“Till sin be bitter, Christ will not be sweet. The more bitterness we taste in sin, the more sweetness we shall taste in Christ.”
– Thomas Watson in The Doctrine of Repentance
This Advent season our church has been tasting the bitterness of the beginnings of sin in Genesis 3.
Why all this focus on the bitter darkness of sin? We’re a week away from Christmas after all! Where are the candy canes, the spirit of Christmas, the glittering lights, and holiday magic?
We need to see sin as so bitter, so dark, so evil, so ‘not the way it’s supposed to be’ that we’re convinced there’s not enough candy, Christmas spirit, festive lighting, or holiday magic to undo what sin has done to us and our world.
We need Jesus. Only He can undo what Adam, and Eve, and I, and you have done. Genesis 3 tells us how bitter and how dark our situation is. Christmas tells us how the sweet grace of Jesus removes all the bitterness of sin, how the light of Christ floods and drives out the darkness in us and around us. Genesis 3 shows us we were rebels who needed to be reconciled, we were dead and needed a resurrection. It took something as unbelievable as God coming in the flesh to die on a tree and rise from a tomb to give us what we most need at Christmas.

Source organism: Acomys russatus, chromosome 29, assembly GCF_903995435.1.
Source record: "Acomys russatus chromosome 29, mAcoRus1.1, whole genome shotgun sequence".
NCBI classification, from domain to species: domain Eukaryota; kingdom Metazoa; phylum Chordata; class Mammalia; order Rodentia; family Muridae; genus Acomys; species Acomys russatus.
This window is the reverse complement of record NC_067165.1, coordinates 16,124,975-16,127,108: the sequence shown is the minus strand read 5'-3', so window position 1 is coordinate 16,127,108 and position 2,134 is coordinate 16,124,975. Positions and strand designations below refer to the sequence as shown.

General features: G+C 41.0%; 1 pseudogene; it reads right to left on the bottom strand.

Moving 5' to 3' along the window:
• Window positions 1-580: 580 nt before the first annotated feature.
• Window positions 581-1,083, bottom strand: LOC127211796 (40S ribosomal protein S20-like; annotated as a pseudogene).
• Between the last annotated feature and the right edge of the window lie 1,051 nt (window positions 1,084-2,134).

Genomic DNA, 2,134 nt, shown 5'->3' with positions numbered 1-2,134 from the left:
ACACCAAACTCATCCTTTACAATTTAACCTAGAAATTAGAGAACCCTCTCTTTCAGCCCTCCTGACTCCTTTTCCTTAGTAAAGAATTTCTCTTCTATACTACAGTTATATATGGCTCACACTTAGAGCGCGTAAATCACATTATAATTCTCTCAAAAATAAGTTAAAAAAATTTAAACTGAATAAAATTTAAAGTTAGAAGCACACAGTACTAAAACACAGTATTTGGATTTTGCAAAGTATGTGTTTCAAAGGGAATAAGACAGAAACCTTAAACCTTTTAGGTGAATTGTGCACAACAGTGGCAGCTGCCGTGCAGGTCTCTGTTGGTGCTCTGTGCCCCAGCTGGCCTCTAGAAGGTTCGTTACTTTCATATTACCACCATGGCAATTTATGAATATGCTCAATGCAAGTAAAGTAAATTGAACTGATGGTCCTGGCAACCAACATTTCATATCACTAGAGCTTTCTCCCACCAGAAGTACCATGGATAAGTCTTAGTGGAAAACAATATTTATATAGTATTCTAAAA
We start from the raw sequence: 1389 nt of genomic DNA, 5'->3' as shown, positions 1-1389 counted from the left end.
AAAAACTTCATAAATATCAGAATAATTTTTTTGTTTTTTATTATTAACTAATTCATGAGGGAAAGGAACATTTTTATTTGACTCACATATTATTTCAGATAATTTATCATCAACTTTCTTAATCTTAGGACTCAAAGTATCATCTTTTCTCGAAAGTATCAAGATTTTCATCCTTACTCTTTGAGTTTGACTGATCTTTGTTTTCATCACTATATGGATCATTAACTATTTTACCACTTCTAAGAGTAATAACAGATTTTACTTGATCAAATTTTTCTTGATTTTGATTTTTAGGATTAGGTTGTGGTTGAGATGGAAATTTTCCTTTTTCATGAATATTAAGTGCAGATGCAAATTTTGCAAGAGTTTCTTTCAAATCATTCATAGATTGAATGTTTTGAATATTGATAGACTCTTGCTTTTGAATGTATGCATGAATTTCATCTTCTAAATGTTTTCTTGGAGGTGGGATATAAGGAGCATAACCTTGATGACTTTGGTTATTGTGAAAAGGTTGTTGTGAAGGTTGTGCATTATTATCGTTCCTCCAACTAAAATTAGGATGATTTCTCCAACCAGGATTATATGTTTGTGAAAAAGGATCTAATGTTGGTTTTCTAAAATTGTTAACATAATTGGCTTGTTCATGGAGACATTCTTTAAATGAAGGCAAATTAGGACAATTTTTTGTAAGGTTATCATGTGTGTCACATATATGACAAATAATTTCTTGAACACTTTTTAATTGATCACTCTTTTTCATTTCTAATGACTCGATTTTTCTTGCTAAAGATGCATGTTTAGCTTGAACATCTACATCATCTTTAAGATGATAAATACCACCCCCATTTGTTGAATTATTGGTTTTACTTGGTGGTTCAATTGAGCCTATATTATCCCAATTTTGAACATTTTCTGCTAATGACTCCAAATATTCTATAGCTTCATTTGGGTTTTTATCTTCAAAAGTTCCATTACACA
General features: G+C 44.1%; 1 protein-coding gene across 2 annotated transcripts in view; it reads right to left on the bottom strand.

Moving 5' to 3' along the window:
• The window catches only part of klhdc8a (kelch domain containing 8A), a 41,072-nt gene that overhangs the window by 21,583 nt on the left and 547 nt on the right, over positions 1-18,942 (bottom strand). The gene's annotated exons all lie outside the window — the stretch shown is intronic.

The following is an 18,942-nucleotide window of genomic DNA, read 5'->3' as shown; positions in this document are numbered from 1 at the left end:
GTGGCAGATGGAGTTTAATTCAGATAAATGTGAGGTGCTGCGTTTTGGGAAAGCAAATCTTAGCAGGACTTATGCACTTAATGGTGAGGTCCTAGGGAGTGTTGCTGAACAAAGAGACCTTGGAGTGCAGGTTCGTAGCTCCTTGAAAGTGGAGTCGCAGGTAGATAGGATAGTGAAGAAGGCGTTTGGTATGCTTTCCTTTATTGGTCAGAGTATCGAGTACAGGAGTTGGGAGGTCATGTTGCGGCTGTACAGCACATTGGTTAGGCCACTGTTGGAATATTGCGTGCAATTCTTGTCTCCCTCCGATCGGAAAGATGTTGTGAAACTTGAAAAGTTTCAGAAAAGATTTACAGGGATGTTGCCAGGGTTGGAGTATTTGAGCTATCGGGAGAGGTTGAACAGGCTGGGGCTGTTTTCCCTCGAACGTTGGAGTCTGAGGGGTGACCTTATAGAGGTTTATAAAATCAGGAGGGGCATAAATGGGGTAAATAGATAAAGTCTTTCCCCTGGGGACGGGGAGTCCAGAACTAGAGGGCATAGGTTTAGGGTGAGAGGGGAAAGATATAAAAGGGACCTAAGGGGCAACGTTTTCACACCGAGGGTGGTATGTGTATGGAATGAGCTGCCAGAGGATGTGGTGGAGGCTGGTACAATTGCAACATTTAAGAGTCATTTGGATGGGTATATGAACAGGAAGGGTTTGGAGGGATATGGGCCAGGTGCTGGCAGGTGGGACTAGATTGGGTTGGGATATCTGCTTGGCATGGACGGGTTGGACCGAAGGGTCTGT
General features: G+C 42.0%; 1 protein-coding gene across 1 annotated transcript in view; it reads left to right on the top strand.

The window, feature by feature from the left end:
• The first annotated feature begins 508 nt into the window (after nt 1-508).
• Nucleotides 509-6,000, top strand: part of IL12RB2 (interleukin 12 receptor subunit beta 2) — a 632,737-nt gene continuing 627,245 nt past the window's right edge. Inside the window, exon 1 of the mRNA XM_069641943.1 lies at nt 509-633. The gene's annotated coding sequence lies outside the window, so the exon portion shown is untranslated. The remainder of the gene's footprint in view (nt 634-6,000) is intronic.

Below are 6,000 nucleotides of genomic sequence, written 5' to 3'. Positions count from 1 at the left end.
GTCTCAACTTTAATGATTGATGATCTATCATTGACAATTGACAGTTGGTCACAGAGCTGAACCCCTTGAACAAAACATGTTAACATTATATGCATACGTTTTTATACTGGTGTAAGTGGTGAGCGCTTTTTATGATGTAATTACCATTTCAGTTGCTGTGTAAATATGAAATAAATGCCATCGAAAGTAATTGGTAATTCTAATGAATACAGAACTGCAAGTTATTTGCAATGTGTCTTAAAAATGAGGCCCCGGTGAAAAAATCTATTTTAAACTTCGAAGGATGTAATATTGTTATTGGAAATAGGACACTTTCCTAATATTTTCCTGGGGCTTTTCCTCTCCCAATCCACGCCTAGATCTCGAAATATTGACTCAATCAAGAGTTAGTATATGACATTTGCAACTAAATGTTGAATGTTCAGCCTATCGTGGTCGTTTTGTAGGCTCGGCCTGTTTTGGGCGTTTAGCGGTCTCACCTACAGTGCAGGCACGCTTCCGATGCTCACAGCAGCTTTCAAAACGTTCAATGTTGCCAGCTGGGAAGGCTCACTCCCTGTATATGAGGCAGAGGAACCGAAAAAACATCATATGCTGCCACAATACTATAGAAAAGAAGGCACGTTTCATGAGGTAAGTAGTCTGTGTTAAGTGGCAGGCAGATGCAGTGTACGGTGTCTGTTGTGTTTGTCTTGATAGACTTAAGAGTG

“Till sin be bitter, Christ will not be sweet.” So, let us remember the bitterness of Genesis 3 so that with Advent anticipation we can savor the sweetness of Jesus together. The sweetness, the joy, the hope we hunger for . . . has already come to us in Jesus. We taste it every time we feed on Jesus in the gospel and at His table. And with that real taste of Christ lingering on our hearts we wait for the Christmas that will end all Advents, the sweetness that will swallow all bitterness . . . when Jesus comes again.
“Oh, taste and see that the Lord is good!” (Psalm 34:8)